Rochefontaine's plan for Hollan's Ferry

All Titles

  • Rochefontaine's plan for Hollan's Ferry

Dublin Core


Rochefontaine's plan for Hollan's Ferry


Images of Lieutenant Colonel Stephen Rochefontaine's plan for Hollan's Ferry to Rhode Island Governor Arthur Fenner, 1796.

Born near Reims, France, in 1755, Stephen Rochefontaine came to America in 1778 after failing to gain a position in the French Royal Corps of Engineers. He volunteered in General Washington's Army on May 15, 1778, and was appointed captain in the Corps of Engineers on September 18, 1778. For his distinguished services at the siege of Yorktown, Rochefontaine was given the brevet rank of major by Congress, November 16, 1781. He returned to France in 1783 and served as an infantry officer, reaching the rank of colonel in the French Army. He came back to the United States in 1792. President Washington appointed him a civilian engineer to fortify the New England coast in 1794. After the new Corps of Artillerists and Engineers was organized, Washington made Rochefontaine a lieutenant colonel and commandant of the new Corps on February 26, 1795. Rochefontaine started a military school at West Point in 1795, but the building and all his equipment were burned the following year. He left the Army on May 7, 1798, and lived in New York City, where he died January 30, 1814. He is buried in old St. Paul's Cemetery in New York.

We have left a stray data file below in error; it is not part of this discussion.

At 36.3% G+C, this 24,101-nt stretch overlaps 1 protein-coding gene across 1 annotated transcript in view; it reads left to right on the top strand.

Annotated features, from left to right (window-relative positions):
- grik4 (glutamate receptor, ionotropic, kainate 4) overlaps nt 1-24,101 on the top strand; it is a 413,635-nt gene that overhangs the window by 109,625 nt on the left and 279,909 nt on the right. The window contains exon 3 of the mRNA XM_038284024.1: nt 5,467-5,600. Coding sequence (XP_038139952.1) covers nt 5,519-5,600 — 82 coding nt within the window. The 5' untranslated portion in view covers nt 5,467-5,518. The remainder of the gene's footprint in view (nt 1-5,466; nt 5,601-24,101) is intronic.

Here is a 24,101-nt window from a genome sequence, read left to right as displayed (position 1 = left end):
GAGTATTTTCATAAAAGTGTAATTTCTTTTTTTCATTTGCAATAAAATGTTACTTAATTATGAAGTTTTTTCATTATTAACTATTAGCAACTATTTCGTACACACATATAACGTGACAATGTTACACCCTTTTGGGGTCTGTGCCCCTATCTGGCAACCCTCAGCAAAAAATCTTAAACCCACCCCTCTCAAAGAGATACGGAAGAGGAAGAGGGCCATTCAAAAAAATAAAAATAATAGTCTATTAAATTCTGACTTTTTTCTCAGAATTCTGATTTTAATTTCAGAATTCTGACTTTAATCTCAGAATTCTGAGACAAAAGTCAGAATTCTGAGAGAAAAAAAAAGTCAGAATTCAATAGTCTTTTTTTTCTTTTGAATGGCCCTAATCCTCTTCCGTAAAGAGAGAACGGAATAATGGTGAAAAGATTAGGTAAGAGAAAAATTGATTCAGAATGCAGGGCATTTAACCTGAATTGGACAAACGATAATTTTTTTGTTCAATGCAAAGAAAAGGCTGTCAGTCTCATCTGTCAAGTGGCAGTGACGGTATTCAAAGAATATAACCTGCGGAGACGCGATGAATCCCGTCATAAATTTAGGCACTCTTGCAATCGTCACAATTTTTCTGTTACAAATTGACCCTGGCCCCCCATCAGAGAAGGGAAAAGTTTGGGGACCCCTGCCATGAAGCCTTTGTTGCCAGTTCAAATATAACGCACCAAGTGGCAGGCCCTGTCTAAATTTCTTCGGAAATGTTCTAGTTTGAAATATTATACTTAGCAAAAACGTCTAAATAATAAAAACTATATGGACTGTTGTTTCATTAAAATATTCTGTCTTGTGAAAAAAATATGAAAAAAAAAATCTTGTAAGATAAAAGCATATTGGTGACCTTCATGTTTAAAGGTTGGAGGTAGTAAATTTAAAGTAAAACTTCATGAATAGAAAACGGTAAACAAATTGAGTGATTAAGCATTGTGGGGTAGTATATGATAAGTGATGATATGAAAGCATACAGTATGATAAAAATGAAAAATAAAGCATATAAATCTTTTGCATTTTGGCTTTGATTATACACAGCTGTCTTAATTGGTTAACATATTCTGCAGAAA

Source: "Lieutenant Colonel Stephen Rochefontaine". Portraits and Profiles of Chief Engineers.

See also:

Letter from Lieutenant Colonel Stephen Rochefontaine to Governor Fenner requesting additional funds for the completion of fortifications for the defense of Rhode Island, 1796


Rhode Island State Archives


Copyright is in the public domain unless otherwise specified. We reserve the right to restrict reproduction of materials due to preservation concerns.





Document Item Type Metadata

Original Format



Rochefontaine, Stephen, "Rochefontaine's plan for Hollan's Ferry," in Virtual Exhibits, Item #732, (accessed October 21, 2018).